The Case of the Forgotten Lyrics

Probe with Rachel BennettLyle was a young, gifted singer-actor who would often delete entire lines of verses.

Lyle could remember a dance routine or a piece of text without any problems.

However when asked to learn song material, he struggled to remember the lyrics and could even forget what he had just managed to remember.

I assumed that there was nothing wrong with his retention skills since other aspects of performance were successful.

That Void Where Lyrics Go!

I had to start from the premise that Lyle was experiencing something akin to stage-fright.

After a brief chat it became clear that he had never really seen himself as a singer and that as a youth, he had preferred drama and dance as forms of expression.

Yet his obvious vocal talent had now earned him recognition with teachers and musical directors on his degree program and he was given increasingly demanding singing material to learn.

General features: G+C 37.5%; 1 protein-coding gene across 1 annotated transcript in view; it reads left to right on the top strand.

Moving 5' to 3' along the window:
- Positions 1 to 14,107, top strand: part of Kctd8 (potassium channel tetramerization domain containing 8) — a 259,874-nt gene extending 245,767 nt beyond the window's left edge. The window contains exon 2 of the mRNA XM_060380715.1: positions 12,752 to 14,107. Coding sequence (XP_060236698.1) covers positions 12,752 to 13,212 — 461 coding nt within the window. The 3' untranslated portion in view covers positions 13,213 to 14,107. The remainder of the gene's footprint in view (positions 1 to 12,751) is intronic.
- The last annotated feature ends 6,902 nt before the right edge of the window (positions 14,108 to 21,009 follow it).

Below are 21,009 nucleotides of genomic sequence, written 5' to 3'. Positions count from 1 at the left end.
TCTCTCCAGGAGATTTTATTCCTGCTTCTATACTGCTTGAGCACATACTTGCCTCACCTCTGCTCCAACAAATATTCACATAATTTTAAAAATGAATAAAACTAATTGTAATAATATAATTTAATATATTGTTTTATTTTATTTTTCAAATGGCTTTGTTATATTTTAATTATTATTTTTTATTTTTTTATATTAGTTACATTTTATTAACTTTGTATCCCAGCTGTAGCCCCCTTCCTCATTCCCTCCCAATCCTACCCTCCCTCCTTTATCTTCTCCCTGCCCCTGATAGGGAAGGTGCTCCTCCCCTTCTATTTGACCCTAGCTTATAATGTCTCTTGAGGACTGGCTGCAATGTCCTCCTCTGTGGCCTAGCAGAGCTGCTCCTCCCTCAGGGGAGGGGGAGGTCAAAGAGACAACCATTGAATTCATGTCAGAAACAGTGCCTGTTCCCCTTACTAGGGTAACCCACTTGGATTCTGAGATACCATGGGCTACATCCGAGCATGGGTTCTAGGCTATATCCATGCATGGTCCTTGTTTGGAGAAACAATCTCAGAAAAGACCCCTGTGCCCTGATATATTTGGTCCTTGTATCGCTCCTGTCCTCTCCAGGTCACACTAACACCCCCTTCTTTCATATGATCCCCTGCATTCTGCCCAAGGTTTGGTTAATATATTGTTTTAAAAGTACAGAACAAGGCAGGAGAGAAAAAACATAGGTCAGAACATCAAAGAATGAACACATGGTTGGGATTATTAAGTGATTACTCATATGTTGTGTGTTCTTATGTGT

Safety Measures

Lyle needed to feel safe!

I focused on the narrative of the simplest songs and we explored all possible feelings, thoughts and emotions behind the lyrics, viewing them as we would in any dramatic reading.

Then we proceeded to re-build the song arrangement, as if from scratch, with all of these considerations in place.

This may sound like a lot of work – but it was playing to his strengths as an actor.

He simply hadn’t appreciated that he could view his songs as dramatic texts.

What Works:

Once he approached his songs exactly as he would a monologue, the lyrics began to stick!

It is the singer’s job is to take us on a journey through the sense of the lyric, whether it’s a simple love song or a folk tale.

Once this discipline is applied, the emphasis for the performer alters and the work becomes about the relaying of the tale rather than the remembering of the lyric.

-Rachel

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